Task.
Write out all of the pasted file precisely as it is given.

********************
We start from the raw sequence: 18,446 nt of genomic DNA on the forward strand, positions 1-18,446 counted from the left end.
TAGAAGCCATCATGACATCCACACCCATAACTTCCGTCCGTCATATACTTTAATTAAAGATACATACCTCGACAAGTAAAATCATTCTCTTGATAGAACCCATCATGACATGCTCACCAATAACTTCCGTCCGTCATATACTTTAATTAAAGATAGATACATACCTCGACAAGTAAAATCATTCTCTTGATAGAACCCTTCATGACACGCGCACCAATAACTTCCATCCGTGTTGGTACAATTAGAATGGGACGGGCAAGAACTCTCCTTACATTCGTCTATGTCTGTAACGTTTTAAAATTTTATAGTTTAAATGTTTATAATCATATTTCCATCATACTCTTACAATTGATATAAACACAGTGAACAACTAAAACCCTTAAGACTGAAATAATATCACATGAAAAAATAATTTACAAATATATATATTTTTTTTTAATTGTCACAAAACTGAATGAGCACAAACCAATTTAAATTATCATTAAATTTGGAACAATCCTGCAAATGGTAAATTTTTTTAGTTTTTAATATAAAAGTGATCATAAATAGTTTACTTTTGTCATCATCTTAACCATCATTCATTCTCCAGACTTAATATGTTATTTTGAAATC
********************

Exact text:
We start from the raw sequence: 18,446 nt of genomic DNA on the forward strand, positions 1-18,446 counted from the left end.
TAGAAGCCATCATGACATCCACACCCATAACTTCCGTCCGTCATATACTTTAATTAAAGATACATACCTCGACAAGTAAAATCATTCTCTTGATAGAACCCATCATGACATGCTCACCAATAACTTCCGTCCGTCATATACTTTAATTAAAGATAGATACATACCTCGACAAGTAAAATCATTCTCTTGATAGAACCCTTCATGACACGCGCACCAATAACTTCCATCCGTGTTGGTACAATTAGAATGGGACGGGCAAGAACTCTCCTTACATTCGTCTATGTCTGTAACGTTTTAAAATTTTATAGTTTAAATGTTTATAATCATATTTCCATCATACTCTTACAATTGATATAAACACAGTGAACAACTAAAACCCTTAAGACTGAAATAATATCACATGAAAAAATAATTTACAAATATATATATTTTTTTTTAATTGTCACAAAACTGAATGAGCACAAACCAATTTAAATTATCATTAAATTTGGAACAATCCTGCAAATGGTAAATTTTTTTAGTTTTTAATATAAAAGTGATCATAAATAGTTTACTTTTGTCATCATCTTAACCATCATTCATTCTCCAGACTTAATATGTTATTTTGAAATC